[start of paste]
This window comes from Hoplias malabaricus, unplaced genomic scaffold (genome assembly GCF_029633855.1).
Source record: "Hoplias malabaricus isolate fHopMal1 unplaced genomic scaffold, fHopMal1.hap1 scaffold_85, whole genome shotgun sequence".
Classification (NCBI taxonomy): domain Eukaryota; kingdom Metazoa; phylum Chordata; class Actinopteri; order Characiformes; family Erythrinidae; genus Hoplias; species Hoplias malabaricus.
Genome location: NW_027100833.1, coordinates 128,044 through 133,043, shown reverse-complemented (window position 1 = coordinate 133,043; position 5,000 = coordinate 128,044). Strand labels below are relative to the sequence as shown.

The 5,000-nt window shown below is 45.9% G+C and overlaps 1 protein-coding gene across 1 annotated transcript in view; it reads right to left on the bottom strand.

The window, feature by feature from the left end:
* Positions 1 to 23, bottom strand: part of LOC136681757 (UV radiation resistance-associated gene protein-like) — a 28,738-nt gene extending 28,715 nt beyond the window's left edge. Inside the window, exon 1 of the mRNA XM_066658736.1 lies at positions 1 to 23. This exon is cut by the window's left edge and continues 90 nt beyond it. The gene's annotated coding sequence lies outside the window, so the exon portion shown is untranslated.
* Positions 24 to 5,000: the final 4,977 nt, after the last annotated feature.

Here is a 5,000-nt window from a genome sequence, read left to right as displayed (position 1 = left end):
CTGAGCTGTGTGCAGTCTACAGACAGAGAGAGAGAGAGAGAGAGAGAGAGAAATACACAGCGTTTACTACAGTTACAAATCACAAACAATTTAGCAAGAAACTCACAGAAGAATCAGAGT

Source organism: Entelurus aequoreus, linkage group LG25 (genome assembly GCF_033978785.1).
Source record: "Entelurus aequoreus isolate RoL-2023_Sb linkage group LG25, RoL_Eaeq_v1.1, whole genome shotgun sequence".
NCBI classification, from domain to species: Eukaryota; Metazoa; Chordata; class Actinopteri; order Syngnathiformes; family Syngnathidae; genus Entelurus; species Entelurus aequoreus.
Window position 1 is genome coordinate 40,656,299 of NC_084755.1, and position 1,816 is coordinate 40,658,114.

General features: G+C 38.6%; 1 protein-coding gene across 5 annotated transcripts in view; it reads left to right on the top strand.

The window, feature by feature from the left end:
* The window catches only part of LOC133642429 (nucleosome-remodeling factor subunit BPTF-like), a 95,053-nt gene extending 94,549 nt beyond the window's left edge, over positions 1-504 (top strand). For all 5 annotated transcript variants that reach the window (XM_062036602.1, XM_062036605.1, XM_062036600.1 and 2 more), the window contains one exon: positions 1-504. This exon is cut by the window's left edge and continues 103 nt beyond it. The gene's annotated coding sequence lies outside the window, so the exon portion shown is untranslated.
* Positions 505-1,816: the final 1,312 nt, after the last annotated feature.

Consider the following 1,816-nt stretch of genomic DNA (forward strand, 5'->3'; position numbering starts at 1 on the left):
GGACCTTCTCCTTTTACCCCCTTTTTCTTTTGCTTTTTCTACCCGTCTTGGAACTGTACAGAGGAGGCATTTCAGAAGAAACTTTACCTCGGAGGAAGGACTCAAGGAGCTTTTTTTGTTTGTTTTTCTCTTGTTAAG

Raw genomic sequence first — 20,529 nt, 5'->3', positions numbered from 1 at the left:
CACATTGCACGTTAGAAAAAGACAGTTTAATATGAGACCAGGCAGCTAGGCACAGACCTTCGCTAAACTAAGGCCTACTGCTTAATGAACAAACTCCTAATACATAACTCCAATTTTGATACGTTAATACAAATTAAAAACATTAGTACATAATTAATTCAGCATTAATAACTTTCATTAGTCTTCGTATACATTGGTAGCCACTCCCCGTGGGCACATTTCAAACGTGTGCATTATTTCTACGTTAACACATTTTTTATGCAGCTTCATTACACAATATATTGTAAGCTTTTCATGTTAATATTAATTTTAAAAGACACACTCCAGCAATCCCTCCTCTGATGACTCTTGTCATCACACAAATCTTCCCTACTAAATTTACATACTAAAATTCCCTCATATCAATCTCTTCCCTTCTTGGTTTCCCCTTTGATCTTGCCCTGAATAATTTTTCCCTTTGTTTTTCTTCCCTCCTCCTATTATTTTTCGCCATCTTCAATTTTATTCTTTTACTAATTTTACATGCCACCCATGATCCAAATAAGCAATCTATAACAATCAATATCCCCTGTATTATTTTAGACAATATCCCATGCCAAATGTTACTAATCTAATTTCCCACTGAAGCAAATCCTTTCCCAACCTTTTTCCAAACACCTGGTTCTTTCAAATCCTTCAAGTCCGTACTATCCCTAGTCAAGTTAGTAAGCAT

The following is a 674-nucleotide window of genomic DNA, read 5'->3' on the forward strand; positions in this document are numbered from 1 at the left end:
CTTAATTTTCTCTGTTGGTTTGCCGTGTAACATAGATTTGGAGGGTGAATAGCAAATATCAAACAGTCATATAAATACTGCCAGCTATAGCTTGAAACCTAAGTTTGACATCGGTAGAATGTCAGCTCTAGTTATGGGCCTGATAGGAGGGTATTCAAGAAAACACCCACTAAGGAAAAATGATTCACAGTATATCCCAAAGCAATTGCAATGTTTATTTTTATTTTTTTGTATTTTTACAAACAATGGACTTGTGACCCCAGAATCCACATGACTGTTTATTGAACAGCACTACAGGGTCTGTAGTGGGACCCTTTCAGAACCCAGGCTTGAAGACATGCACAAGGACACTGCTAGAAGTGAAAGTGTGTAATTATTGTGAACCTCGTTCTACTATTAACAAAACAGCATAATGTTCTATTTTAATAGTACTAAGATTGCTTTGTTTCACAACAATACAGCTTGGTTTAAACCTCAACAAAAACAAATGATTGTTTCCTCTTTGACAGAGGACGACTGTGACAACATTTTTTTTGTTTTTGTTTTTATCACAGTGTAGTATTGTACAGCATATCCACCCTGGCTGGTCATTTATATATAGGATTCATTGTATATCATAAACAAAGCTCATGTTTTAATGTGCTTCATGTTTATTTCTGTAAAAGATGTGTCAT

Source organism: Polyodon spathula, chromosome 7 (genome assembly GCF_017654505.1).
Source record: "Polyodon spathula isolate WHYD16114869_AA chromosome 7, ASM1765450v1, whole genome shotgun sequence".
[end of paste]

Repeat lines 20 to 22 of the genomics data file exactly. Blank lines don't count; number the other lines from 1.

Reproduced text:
GGACCTTCTCCTTTTACCCCCTTTTTCTTTTGCTTTTTCTACCCGTCTTGGAACTGTACAGAGGAGGCATTTCAGAAGAAACTTTACCTCGGAGGAAGGACTCAAGGAGCTTTTTTTGTTTGTTTTTCTCTTGTTAAG

Raw genomic sequence first — 20,529 nt, 5'->3', positions numbered from 1 at the left:
CACATTGCACGTTAGAAAAAGACAGTTTAATATGAGACCAGGCAGCTAGGCACAGACCTTCGCTAAACTAAGGCCTACTGCTTAATGAACAAACTCCTAATACATAACTCCAATTTTGATACGTTAATACAAATTAAAAACATTAGTACATAATTAATTCAGCATTAATAACTTTCATTAGTCTTCGTATACATTGGTAGCCACTCCCCGTGGGCACATTTCAAACGTGTGCATTATTTCTACGTTAACACATTTTTTATGCAGCTTCATTACACAATATATTGTAAGCTTTTCATGTTAATATTAATTTTAAAAGACACACTCCAGCAATCCCTCCTCTGATGACTCTTGTCATCACACAAATCTTCCCTACTAAATTTACATACTAAAATTCCCTCATATCAATCTCTTCCCTTCTTGGTTTCCCCTTTGATCTTGCCCTGAATAATTTTTCCCTTTGTTTTTCTTCCCTCCTCCTATTATTTTTCGCCATCTTCAATTTTATTCTTTTACTAATTTTACATGCCACCCATGATCCAAATAAGCAATCTATAACAATCAATATCCCCTGTATTATTTTAGACAATATCCCATGCCAAATGTTACTAATCTAATTTCCCACTGAAGCAAATCCTTTCCCAACCTTTTTCCAAACACCTGGTTCTTTCAAATCCTTCAAGTCCGTACTATCCCTAGTCAAGTTAGTAAGCAT